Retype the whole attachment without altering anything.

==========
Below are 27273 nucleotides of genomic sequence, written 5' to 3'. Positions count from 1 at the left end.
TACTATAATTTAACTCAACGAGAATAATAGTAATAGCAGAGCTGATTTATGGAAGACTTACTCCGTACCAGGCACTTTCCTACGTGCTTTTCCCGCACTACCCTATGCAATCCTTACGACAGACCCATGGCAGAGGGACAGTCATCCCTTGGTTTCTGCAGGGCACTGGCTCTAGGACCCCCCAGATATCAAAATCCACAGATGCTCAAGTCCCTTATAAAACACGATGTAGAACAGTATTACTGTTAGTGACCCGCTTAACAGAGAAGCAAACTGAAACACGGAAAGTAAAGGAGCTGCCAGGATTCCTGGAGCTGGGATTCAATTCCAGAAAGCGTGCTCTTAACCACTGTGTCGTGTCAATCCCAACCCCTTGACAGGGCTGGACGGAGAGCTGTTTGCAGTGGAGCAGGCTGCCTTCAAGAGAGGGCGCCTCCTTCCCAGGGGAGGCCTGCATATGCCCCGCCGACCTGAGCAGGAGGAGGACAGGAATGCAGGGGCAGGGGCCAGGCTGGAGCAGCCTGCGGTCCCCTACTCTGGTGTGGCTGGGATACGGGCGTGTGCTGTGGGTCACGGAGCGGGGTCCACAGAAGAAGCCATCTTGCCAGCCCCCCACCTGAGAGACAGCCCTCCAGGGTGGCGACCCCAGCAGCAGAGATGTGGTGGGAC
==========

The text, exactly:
Below are 27273 nucleotides of genomic sequence, written 5' to 3'. Positions count from 1 at the left end.
TACTATAATTTAACTCAACGAGAATAATAGTAATAGCAGAGCTGATTTATGGAAGACTTACTCCGTACCAGGCACTTTCCTACGTGCTTTTCCCGCACTACCCTATGCAATCCTTACGACAGACCCATGGCAGAGGGACAGTCATCCCTTGGTTTCTGCAGGGCACTGGCTCTAGGACCCCCCAGATATCAAAATCCACAGATGCTCAAGTCCCTTATAAAACACGATGTAGAACAGTATTACTGTTAGTGACCCGCTTAACAGAGAAGCAAACTGAAACACGGAAAGTAAAGGAGCTGCCAGGATTCCTGGAGCTGGGATTCAATTCCAGAAAGCGTGCTCTTAACCACTGTGTCGTGTCAATCCCAACCCCTTGACAGGGCTGGACGGAGAGCTGTTTGCAGTGGAGCAGGCTGCCTTCAAGAGAGGGCGCCTCCTTCCCAGGGGAGGCCTGCATATGCCCCGCCGACCTGAGCAGGAGGAGGACAGGAATGCAGGGGCAGGGGCCAGGCTGGAGCAGCCTGCGGTCCCCTACTCTGGTGTGGCTGGGATACGGGCGTGTGCTGTGGGTCACGGAGCGGGGTCCACAGAAGAAGCCATCTTGCCAGCCCCCCACCTGAGAGACAGCCCTCCAGGGTGGCGACCCCAGCAGCAGAGATGTGGTGGGAC